The best way to experience a Howard DGA is to imagine it from the eyes of a 1930s pilot, who would have witnessed years of increasingly sophisticated single-engine, cabin-class aircraft. For a decade, airplanes had been growing in size and speed. Stinson Aircraft had introduced an endless stream of Reliant variants to the market to compete with cabin Wacos, Fairchilds and Bellancas. Most were powered by Wright and Jacobs radials, which ranged from 250 to 285 hp; pilots of the era were astonished by the big numbers showing up on their ASIs.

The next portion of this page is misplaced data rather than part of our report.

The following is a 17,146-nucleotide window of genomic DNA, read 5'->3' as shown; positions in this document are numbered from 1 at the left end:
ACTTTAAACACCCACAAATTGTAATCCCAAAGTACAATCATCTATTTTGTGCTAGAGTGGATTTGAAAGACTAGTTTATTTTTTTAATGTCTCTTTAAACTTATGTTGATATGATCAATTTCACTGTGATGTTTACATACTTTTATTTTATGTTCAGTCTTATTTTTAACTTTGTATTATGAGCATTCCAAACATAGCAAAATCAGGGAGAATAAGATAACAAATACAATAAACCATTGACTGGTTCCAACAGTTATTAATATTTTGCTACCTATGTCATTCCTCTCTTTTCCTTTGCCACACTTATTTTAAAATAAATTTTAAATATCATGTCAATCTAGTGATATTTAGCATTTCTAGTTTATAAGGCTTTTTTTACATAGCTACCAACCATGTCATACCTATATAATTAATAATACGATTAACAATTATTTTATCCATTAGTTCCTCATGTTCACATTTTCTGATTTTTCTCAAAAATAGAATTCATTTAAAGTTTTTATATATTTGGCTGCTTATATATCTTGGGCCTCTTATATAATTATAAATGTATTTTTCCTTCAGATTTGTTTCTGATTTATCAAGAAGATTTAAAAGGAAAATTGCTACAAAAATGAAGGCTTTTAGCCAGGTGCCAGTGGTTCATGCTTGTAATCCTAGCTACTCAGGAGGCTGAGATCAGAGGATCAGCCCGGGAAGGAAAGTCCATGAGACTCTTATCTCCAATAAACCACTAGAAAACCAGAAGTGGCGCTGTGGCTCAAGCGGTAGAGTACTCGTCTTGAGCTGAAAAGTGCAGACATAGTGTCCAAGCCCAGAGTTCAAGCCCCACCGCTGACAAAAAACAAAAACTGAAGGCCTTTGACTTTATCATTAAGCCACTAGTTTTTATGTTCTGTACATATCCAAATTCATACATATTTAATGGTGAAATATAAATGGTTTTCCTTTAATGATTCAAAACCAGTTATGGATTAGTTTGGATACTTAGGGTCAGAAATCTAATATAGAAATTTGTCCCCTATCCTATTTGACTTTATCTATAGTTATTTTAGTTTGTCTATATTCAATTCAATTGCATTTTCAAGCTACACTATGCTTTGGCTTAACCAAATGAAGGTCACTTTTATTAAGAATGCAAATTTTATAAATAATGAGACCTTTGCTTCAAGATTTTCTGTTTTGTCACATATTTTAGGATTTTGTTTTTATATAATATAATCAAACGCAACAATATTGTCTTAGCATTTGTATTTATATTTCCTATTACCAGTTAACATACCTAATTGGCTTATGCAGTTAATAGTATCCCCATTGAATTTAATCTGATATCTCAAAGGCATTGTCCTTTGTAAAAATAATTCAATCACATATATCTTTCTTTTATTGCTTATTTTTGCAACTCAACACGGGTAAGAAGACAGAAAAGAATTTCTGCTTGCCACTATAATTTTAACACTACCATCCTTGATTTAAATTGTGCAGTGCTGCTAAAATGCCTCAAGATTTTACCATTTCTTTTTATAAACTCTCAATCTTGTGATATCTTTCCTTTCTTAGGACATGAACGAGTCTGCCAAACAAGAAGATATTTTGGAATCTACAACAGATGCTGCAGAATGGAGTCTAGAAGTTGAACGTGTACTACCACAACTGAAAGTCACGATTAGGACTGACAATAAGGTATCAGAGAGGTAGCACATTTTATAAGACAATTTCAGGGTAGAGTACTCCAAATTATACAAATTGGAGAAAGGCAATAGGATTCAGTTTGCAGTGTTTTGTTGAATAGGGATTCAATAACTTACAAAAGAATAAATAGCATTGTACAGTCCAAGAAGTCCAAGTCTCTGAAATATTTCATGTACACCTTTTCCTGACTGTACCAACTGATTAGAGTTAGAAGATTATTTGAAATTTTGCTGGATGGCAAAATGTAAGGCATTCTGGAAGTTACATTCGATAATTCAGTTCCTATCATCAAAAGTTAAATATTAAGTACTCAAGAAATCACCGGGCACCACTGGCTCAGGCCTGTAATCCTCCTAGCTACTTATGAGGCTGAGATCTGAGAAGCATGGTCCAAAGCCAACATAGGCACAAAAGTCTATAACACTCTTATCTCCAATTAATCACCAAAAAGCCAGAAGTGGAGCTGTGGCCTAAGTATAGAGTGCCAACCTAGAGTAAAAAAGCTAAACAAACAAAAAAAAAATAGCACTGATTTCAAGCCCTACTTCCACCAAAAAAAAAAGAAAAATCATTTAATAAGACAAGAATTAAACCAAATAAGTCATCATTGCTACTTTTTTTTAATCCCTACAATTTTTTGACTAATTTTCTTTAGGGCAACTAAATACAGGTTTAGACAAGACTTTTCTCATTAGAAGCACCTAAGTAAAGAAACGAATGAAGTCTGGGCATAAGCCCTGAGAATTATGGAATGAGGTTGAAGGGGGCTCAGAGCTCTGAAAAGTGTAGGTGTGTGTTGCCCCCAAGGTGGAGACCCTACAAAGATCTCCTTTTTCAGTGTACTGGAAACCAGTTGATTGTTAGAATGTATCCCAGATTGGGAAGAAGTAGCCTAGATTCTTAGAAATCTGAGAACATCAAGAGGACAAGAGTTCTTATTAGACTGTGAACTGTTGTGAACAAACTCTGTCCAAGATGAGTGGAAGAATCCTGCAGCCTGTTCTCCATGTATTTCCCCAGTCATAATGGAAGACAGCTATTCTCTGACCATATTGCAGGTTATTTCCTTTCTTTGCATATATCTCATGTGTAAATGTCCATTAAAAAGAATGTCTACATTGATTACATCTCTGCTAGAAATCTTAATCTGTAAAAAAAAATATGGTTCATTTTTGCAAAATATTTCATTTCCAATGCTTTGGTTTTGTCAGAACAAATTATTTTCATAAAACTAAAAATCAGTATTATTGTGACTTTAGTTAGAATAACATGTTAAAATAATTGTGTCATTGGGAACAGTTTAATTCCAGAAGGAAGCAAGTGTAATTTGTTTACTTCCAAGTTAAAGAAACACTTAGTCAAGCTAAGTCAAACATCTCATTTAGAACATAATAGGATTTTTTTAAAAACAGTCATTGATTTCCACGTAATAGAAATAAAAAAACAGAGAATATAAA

With his first production airplane, the Howard DGA-8, Benny Howard entered the fray with an advantage few designers could match, a reputation for speed. In 1935, a year before the DGA-8 was completed, Howard’s designs triumphed at the National Air Races. His airplanes won all three prestigious races, thus earning the Bendix, Thompson and Greve trophies. The 1935 races were playfully dubbed the “Benny Howard National Air Races.”